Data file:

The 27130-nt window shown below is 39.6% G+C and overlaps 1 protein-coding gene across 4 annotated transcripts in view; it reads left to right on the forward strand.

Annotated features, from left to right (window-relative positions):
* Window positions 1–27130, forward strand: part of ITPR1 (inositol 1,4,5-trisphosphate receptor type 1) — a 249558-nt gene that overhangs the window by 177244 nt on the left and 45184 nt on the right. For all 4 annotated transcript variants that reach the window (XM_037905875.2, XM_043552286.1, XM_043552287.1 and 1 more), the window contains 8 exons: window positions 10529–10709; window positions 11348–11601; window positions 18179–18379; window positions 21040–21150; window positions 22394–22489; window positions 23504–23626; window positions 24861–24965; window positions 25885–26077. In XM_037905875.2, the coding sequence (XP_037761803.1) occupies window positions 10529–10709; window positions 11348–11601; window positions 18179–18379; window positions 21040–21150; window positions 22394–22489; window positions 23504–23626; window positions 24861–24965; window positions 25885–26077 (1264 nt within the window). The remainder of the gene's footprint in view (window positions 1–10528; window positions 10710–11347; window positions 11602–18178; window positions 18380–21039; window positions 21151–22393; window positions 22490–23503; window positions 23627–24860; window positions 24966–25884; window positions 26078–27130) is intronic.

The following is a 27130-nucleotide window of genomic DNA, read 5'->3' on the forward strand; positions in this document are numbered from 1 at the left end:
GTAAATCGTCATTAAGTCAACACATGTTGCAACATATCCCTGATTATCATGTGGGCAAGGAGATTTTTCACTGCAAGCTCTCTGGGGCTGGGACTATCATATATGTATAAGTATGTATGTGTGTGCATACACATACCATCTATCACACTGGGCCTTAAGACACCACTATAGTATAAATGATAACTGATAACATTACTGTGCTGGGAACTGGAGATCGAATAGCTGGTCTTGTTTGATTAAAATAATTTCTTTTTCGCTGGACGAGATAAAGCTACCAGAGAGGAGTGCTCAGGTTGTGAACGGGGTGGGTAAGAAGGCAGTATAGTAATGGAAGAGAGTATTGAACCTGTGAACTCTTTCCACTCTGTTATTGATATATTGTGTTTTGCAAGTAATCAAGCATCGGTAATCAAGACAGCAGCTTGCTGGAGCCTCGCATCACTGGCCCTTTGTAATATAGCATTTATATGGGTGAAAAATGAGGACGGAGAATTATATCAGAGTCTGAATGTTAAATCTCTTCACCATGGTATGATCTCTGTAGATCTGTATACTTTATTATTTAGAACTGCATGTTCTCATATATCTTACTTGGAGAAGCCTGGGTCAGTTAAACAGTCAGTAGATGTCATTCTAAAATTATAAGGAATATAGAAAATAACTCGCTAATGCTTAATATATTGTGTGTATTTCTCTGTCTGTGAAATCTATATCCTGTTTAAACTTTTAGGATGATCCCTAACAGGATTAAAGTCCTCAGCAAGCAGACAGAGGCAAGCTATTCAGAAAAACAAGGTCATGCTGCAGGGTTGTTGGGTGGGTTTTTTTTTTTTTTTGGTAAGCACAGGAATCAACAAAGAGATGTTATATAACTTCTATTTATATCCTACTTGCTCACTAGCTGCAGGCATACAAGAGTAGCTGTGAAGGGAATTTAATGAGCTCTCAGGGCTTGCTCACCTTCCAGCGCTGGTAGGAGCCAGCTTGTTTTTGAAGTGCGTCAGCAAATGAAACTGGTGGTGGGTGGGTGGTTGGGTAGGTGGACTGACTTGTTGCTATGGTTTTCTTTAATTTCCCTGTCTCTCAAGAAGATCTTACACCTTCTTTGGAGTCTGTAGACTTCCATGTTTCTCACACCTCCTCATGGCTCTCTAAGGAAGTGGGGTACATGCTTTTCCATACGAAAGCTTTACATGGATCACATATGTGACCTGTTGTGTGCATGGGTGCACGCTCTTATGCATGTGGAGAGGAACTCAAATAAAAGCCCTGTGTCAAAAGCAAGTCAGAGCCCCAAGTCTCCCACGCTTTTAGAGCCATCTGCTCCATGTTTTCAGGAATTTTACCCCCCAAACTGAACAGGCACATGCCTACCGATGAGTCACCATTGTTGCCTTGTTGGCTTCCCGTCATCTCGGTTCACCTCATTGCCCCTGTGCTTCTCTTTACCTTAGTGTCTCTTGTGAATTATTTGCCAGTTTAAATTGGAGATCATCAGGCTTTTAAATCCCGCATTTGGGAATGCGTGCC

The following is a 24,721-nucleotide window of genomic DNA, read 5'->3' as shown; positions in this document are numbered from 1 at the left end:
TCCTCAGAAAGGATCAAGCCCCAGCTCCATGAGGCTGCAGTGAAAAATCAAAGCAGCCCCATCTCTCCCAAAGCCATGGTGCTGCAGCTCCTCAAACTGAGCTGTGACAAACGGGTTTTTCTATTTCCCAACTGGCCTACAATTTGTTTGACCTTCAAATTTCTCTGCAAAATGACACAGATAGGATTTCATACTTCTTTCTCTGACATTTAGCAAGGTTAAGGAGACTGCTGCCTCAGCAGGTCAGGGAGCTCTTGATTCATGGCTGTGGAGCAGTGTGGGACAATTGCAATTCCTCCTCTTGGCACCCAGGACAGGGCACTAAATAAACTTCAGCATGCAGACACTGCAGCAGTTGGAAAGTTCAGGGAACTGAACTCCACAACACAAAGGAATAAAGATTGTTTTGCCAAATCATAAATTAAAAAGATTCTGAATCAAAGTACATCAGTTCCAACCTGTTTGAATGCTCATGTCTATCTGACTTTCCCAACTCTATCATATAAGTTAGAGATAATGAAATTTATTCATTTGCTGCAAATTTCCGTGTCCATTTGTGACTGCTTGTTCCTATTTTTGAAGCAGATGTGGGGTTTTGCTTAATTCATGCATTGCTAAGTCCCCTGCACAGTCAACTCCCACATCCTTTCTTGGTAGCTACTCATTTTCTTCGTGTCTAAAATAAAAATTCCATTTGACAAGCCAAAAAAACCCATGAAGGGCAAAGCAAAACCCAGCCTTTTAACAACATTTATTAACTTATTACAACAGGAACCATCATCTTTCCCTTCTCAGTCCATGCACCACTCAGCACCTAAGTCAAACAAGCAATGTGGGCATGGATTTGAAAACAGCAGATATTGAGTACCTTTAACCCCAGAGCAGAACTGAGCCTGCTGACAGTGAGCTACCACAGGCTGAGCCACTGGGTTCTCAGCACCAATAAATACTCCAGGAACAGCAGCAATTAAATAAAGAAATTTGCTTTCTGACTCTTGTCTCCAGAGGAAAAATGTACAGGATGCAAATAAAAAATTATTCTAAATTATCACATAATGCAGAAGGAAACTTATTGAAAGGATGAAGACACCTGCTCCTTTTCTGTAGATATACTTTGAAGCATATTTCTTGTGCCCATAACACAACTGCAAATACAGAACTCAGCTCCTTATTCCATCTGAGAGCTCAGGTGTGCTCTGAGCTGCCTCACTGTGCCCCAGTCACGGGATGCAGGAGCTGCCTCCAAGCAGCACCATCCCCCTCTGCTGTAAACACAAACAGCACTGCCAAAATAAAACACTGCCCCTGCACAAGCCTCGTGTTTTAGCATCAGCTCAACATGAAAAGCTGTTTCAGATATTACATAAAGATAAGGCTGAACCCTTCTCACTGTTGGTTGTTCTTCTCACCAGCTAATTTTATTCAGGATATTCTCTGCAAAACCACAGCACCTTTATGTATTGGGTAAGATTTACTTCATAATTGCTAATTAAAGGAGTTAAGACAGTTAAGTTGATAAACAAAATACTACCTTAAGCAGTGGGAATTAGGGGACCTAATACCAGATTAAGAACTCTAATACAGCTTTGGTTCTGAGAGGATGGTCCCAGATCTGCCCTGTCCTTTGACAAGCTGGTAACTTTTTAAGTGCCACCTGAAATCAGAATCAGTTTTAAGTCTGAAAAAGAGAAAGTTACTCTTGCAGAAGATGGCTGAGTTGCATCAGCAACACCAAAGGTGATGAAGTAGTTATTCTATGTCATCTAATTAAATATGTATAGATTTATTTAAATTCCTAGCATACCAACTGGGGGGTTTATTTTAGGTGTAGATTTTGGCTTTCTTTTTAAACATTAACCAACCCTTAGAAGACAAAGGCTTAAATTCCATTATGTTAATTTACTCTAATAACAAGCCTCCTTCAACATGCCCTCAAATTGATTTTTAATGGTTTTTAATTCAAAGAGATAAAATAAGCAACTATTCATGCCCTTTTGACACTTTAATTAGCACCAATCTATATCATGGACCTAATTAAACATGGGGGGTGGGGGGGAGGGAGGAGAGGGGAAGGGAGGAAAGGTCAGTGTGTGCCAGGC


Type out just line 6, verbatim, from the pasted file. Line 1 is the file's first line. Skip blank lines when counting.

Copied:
The following is a 24,721-nucleotide window of genomic DNA, read 5'->3' as shown; positions in this document are numbered from 1 at the left end: